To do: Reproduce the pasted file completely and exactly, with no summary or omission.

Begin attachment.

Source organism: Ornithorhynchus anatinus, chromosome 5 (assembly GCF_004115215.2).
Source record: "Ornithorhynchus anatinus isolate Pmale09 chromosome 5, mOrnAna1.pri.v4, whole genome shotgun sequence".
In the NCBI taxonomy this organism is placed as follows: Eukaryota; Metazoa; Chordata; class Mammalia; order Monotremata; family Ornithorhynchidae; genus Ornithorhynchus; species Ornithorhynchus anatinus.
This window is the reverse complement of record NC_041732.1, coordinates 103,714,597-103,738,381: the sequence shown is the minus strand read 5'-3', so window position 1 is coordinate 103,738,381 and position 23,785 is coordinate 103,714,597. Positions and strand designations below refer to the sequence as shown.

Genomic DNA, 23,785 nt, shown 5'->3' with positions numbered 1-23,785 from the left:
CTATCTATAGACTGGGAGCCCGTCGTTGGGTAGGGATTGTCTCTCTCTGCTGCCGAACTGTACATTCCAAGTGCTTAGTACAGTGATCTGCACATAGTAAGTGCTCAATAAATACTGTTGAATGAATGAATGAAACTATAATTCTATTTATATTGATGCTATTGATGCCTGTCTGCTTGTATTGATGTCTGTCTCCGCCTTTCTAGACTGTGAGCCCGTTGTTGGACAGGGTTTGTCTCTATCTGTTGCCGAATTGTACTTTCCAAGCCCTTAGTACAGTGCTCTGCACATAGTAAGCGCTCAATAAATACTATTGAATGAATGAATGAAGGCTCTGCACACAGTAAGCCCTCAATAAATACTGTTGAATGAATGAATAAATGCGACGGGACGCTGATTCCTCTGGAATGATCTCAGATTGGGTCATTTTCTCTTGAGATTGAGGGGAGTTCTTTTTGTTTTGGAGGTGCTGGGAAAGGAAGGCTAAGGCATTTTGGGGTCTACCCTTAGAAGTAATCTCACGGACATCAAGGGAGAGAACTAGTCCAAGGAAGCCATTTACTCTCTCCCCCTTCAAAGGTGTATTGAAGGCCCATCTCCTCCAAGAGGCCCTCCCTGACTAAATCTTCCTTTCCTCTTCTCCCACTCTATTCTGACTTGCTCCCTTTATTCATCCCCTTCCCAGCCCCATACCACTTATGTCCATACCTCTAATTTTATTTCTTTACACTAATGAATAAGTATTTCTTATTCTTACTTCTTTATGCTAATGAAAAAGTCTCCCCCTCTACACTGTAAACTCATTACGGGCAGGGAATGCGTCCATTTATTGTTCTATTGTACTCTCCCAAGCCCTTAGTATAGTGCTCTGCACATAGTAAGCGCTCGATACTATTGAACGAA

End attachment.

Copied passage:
Source organism: Ornithorhynchus anatinus, chromosome 5 (assembly GCF_004115215.2).
Source record: "Ornithorhynchus anatinus isolate Pmale09 chromosome 5, mOrnAna1.pri.v4, whole genome shotgun sequence".
In the NCBI taxonomy this organism is placed as follows: Eukaryota; Metazoa; Chordata; class Mammalia; order Monotremata; family Ornithorhynchidae; genus Ornithorhynchus; species Ornithorhynchus anatinus.
This window is the reverse complement of record NC_041732.1, coordinates 103,714,597-103,738,381: the sequence shown is the minus strand read 5'-3', so window position 1 is coordinate 103,738,381 and position 23,785 is coordinate 103,714,597. Positions and strand designations below refer to the sequence as shown.

Genomic DNA, 23,785 nt, shown 5'->3' with positions numbered 1-23,785 from the left:
CTATCTATAGACTGGGAGCCCGTCGTTGGGTAGGGATTGTCTCTCTCTGCTGCCGAACTGTACATTCCAAGTGCTTAGTACAGTGATCTGCACATAGTAAGTGCTCAATAAATACTGTTGAATGAATGAATGAAACTATAATTCTATTTATATTGATGCTATTGATGCCTGTCTGCTTGTATTGATGTCTGTCTCCGCCTTTCTAGACTGTGAGCCCGTTGTTGGACAGGGTTTGTCTCTATCTGTTGCCGAATTGTACTTTCCAAGCCCTTAGTACAGTGCTCTGCACATAGTAAGCGCTCAATAAATACTATTGAATGAATGAATGAAGGCTCTGCACACAGTAAGCCCTCAATAAATACTGTTGAATGAATGAATAAATGCGACGGGACGCTGATTCCTCTGGAATGATCTCAGATTGGGTCATTTTCTCTTGAGATTGAGGGGAGTTCTTTTTGTTTTGGAGGTGCTGGGAAAGGAAGGCTAAGGCATTTTGGGGTCTACCCTTAGAAGTAATCTCACGGACATCAAGGGAGAGAACTAGTCCAAGGAAGCCATTTACTCTCTCCCCCTTCAAAGGTGTATTGAAGGCCCATCTCCTCCAAGAGGCCCTCCCTGACTAAATCTTCCTTTCCTCTTCTCCCACTCTATTCTGACTTGCTCCCTTTATTCATCCCCTTCCCAGCCCCATACCACTTATGTCCATACCTCTAATTTTATTTCTTTACACTAATGAATAAGTATTTCTTATTCTTACTTCTTTATGCTAATGAAAAAGTCTCCCCCTCTACACTGTAAACTCATTACGGGCAGGGAATGCGTCCATTTATTGTTCTATTGTACTCTCCCAAGCCCTTAGTATAGTGCTCTGCACATAGTAAGCGCTCGATACTATTGAACGAA